I want to know where she got her super-powered hearing.
* * * * * * * * * * * * * * * * * * * *

"'Oh, my!' the old man ejaculated,
Ack! TMI, TMI!
his around flying upward as if to ward off the blow from an attacker." (page 164)

Nancy does have that affect on people sometimes.
* * * * * * * * * * * * * * * * * * * *

"'I am pretty badly tuckered,' the old gentleman admitted, sitting down wearily on the sagging veranda steps. 'I've been tramping about all day long, trying to get up enough courage to come here and do a wicked deed.'" (page 165)
Mr. Albin: "So, is Miss Morse still around? That sexy thing."
* * * * * * * * * * * * * * * * * * * *

"Old Mr. Albin painfully arose from the steps. He glanced uneasily toward the homestead, shivering as he contemplated entering it.
House-raper. :|
'I'd hate to have anyone see me do this,' he muttered.
Mr. Albin: "My soul just feels so unclean!"
Nancy thought that it was time she warned him about Miss Morse.
Nancy: "I think he's finally ready to know."
'If I were you I'd wait a little while before trying to get the ship model,' Mr. Albin. A strange woman is inside the house now.'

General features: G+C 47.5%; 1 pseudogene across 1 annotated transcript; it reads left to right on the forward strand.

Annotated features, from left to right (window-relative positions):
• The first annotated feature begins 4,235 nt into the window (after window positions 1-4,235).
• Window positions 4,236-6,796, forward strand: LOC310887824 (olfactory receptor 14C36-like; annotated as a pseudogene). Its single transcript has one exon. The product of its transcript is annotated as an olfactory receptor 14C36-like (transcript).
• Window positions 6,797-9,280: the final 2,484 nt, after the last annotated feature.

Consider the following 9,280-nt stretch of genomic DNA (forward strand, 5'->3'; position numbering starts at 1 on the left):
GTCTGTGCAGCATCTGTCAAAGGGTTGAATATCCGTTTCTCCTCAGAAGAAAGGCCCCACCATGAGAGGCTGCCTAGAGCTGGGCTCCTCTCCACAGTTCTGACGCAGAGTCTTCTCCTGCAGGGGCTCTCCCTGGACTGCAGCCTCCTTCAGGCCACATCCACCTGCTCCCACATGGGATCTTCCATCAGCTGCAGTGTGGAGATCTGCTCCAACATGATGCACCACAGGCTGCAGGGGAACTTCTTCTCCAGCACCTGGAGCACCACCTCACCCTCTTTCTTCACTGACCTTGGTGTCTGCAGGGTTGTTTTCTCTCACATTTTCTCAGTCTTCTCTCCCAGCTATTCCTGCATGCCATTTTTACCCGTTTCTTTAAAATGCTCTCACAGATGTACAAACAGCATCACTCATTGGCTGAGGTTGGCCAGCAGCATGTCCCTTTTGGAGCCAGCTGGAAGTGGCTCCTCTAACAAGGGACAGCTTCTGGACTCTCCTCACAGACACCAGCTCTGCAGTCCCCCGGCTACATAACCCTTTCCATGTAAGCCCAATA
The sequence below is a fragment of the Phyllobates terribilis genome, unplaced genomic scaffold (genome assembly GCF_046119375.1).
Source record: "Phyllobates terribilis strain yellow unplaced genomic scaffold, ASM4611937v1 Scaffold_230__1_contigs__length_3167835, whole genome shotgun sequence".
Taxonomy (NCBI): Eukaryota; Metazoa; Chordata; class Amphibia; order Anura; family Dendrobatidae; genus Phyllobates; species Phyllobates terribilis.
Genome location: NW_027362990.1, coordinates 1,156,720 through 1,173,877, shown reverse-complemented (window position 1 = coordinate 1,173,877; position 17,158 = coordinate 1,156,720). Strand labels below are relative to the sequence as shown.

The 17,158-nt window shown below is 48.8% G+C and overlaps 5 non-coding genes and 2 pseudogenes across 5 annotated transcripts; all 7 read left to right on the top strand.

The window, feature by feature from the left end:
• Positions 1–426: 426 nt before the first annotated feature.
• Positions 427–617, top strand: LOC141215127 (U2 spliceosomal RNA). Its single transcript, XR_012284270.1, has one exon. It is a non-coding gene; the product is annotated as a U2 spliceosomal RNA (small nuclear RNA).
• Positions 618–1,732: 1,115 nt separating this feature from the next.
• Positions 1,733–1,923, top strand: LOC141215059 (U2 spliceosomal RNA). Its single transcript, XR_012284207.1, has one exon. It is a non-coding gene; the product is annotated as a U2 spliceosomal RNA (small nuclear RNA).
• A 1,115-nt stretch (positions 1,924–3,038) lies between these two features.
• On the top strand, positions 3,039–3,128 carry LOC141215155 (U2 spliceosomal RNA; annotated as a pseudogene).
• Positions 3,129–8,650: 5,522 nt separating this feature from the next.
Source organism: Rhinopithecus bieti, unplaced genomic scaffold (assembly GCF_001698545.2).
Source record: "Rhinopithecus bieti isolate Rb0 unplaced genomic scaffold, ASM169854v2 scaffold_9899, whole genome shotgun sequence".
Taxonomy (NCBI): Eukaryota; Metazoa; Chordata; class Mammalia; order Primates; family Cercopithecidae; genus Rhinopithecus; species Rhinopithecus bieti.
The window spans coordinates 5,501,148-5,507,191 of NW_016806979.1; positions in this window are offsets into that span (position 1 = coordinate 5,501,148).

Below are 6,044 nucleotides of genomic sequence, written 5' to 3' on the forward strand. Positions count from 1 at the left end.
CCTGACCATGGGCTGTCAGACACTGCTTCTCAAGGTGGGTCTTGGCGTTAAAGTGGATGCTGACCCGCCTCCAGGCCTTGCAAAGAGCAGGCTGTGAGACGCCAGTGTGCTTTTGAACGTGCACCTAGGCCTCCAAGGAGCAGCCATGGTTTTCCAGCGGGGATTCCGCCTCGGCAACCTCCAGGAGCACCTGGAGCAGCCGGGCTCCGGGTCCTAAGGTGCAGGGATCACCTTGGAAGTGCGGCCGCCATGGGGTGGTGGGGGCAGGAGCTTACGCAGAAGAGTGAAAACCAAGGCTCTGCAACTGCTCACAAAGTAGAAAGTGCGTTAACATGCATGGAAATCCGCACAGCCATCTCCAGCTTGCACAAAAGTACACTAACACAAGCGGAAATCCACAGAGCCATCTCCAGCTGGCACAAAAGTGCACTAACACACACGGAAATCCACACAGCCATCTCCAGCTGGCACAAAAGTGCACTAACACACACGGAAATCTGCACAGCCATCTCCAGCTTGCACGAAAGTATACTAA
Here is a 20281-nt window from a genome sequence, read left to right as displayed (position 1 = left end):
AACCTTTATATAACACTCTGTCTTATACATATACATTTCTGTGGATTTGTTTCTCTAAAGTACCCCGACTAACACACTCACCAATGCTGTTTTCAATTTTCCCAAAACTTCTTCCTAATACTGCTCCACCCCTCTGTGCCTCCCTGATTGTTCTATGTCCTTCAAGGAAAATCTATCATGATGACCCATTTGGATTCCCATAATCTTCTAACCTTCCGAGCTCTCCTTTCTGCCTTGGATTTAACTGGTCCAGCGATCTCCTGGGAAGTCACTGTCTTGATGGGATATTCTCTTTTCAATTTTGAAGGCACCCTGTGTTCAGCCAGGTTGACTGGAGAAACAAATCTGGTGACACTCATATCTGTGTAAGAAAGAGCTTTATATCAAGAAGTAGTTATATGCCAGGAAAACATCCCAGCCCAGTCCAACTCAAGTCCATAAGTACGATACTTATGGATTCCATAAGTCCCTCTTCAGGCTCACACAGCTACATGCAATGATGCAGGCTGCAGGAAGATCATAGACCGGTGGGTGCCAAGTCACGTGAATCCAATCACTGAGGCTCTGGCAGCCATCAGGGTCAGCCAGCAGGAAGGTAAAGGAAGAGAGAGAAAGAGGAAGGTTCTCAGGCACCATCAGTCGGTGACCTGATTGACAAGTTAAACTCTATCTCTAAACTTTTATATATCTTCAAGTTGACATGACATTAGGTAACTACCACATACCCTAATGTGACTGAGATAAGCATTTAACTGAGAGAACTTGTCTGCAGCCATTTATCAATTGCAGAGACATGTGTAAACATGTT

Nancy: "We think she might be rabid."
'A woman?'" (page 166)
Mr. Albin: "I haven't seen one of those in over sixty years!"
* * * * * * * * * * * * * * * * * * * *

"'She must have come to steal some of the furnishings,' [Mr. Albin] cried, growing excited.
Mr. Albin: "I could help her with that!"
'Mr. Conger collected valuable antiques, and it would be very easy for anyone to carry them away.'" (page 166-167)
Mr. Albin: "I suppose now would be a good time for me to mention that I had a huge boycrush on Mr. Conger back in the day."
* * * * * * * * * * * * * * * * * * * *

"When the statue had been lowered safely into the trunk, the two men rested from their labors. But their tongues did not remain idle." (Page 174)
Frenching?
* * * * * * * * * * * * * * * * * * * *

"'You crazee. Now go on down-a-da street. Minda your own beezaness.'" (page 175)
I would just like to point out that this book is physically painful to read at this point.
* * * * * * * * * * * * * * * * * * * *

"'You have-a-da mon,' he said. 'Now you go-- queek!'" (page 176)
I didn't even understand that. I think it's just gibberish at this point.
* * * * * * * * * * * * * * * * * * * *

"The big truck roared away at high speed, conveying a piece of prized statuary to some unknown location." (page 177)
That poor statue, so lost and alone in the world! I'm touched, really.
* * * * * * * * * * * * * * * * * * * *